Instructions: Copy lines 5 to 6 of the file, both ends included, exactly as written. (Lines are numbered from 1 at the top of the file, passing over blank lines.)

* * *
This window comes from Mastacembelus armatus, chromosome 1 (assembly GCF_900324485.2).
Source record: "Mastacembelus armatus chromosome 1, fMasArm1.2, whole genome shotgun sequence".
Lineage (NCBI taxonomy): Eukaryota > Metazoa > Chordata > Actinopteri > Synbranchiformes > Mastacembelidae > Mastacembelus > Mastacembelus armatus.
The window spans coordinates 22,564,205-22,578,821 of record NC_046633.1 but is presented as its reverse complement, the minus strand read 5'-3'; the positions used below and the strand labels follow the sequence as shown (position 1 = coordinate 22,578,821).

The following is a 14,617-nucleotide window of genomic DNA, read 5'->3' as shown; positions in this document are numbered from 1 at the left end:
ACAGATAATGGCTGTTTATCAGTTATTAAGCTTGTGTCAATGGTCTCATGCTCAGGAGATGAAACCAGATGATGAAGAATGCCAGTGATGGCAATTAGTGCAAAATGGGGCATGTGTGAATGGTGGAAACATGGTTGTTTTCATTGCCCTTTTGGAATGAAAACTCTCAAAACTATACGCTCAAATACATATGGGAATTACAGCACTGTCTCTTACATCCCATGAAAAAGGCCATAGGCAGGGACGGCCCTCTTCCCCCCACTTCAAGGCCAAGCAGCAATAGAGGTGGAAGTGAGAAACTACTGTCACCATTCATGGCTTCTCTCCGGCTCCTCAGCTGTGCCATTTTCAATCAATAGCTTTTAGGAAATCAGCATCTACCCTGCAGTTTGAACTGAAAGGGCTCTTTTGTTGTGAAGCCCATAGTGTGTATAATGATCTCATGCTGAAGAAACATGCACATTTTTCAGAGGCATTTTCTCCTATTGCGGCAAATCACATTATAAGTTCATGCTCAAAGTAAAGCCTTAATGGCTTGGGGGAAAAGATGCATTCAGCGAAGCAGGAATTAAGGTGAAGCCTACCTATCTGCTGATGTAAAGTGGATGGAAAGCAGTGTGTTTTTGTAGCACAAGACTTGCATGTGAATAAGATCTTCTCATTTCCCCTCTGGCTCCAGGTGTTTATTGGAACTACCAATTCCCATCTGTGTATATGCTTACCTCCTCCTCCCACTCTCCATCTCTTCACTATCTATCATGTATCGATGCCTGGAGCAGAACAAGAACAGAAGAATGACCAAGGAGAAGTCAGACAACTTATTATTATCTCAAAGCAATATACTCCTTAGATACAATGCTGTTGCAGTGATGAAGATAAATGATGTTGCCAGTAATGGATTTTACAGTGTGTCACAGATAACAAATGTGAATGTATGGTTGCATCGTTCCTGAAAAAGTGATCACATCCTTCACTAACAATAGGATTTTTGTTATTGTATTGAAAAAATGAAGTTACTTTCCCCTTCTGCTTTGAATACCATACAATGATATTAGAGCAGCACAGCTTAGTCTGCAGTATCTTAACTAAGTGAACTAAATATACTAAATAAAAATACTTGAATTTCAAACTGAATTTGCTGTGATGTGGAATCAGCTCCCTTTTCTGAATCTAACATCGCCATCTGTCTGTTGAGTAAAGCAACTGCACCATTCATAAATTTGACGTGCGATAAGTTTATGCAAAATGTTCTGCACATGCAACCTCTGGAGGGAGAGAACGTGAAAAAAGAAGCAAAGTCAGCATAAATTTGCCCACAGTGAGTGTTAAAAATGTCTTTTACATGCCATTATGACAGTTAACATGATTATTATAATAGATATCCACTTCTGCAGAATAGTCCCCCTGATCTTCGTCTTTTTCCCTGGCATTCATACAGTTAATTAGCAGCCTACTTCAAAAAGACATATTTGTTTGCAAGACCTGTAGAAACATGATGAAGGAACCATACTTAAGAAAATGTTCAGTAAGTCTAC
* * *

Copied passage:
The following is a 14,617-nucleotide window of genomic DNA, read 5'->3' as shown; positions in this document are numbered from 1 at the left end:
ACAGATAATGGCTGTTTATCAGTTATTAAGCTTGTGTCAATGGTCTCATGCTCAGGAGATGAAACCAGATGATGAAGAATGCCAGTGATGGCAATTAGTGCAAAATGGGGCATGTGTGAATGGTGGAAACATGGTTGTTTTCATTGCCCTTTTGGAATGAAAACTCTCAAAACTATACGCTCAAATACATATGGGAATTACAGCACTGTCTCTTACATCCCATGAAAAAGGCCATAGGCAGGGACGGCCCTCTTCCCCCCACTTCAAGGCCAAGCAGCAATAGAGGTGGAAGTGAGAAACTACTGTCACCATTCATGGCTTCTCTCCGGCTCCTCAGCTGTGCCATTTTCAATCAATAGCTTTTAGGAAATCAGCATCTACCCTGCAGTTTGAACTGAAAGGGCTCTTTTGTTGTGAAGCCCATAGTGTGTATAATGATCTCATGCTGAAGAAACATGCACATTTTTCAGAGGCATTTTCTCCTATTGCGGCAAATCACATTATAAGTTCATGCTCAAAGTAAAGCCTTAATGGCTTGGGGGAAAAGATGCATTCAGCGAAGCAGGAATTAAGGTGAAGCCTACCTATCTGCTGATGTAAAGTGGATGGAAAGCAGTGTGTTTTTGTAGCACAAGACTTGCATGTGAATAAGATCTTCTCATTTCCCCTCTGGCTCCAGGTGTTTATTGGAACTACCAATTCCCATCTGTGTATATGCTTACCTCCTCCTCCCACTCTCCATCTCTTCACTATCTATCATGTATCGATGCCTGGAGCAGAACAAGAACAGAAGAATGACCAAGGAGAAGTCAGACAACTTATTATTATCTCAAAGCAATATACTCCTTAGATACAATGCTGTTGCAGTGATGAAGATAAATGATGTTGCCAGTAATGGATTTTACAGTGTGTCACAGATAACAAATGTGAATGTATGGTTGCATCGTTCCTGAAAAAGTGATCACATCCTTCACTAACAATAGGATTTTTGTTATTGTATTGAAAAAATGAAGTTACTTTCCCCTTCTGCTTTGAATACCATACAATGATATTAGAGCAGCACAGCTTAGTCTGCAGTATCTTAACTAAGTGAACTAAATATACTAAATAAAAATACTTGAATTTCAAACTGAATTTGCTGTGATGTGGAATCAGCTCCCTTTTCTGAATCTAACATCGCCATCTGTCTGTTGAGTAAAGCAACTGCACCATTCATAAATTTGACGTGCGATAAGTTTATGCAAAATGTTCTGCACATGCAACCTCTGGAGGGAGAGAACGTGAAAAAAGAAGCAAAGTCAGCATAAATTTGCCCACAGTGAGTGTTAAAAATGTCTTTTACATGCCATTATGACAGTTAACATGATTATTATAATAGATATCCACTTCTGCAGAATAGTCCCCCTGATCTTCGTCTTTTTCCCTGGCATTCATACAGTTAATTAGCAGCCTACTTCAAAAAGACATATTTGTTTGCAAGACCTGTAGAAACATGATGAAGGAACCATACTTAAGAAAATGTTCAGTAAGTCTAC